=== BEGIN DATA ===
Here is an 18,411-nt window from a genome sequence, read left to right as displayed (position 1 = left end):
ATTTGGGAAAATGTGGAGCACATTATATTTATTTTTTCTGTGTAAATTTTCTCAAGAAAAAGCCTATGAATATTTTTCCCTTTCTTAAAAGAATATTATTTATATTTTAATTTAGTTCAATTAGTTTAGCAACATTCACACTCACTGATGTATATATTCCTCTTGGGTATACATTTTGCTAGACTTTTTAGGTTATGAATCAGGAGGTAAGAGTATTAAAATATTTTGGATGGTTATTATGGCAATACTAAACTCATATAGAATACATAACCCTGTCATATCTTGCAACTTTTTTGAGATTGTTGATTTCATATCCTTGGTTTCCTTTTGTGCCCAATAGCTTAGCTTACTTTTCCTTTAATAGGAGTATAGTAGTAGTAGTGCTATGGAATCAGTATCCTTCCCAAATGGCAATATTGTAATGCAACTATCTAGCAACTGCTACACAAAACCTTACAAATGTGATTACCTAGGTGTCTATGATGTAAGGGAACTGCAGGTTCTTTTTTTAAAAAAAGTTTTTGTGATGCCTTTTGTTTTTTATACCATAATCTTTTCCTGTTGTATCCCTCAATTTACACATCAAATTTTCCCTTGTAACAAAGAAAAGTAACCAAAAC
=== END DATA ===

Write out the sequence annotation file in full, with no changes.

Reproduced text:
Here is an 18,411-nt window from a genome sequence, read left to right as displayed (position 1 = left end):
ATTTGGGAAAATGTGGAGCACATTATATTTATTTTTTCTGTGTAAATTTTCTCAAGAAAAAGCCTATGAATATTTTTCCCTTTCTTAAAAGAATATTATTTATATTTTAATTTAGTTCAATTAGTTTAGCAACATTCACACTCACTGATGTATATATTCCTCTTGGGTATACATTTTGCTAGACTTTTTAGGTTATGAATCAGGAGGTAAGAGTATTAAAATATTTTGGATGGTTATTATGGCAATACTAAACTCATATAGAATACATAACCCTGTCATATCTTGCAACTTTTTTGAGATTGTTGATTTCATATCCTTGGTTTCCTTTTGTGCCCAATAGCTTAGCTTACTTTTCCTTTAATAGGAGTATAGTAGTAGTAGTGCTATGGAATCAGTATCCTTCCCAAATGGCAATATTGTAATGCAACTATCTAGCAACTGCTACACAAAACCTTACAAATGTGATTACCTAGGTGTCTATGATGTAAGGGAACTGCAGGTTCTTTTTTTAAAAAAAGTTTTTGTGATGCCTTTTGTTTTTTATACCATAATCTTTTCCTGTTGTATCCCTCAATTTACACATCAAATTTTCCCTTGTAACAAAGAAAAGTAACCAAAAC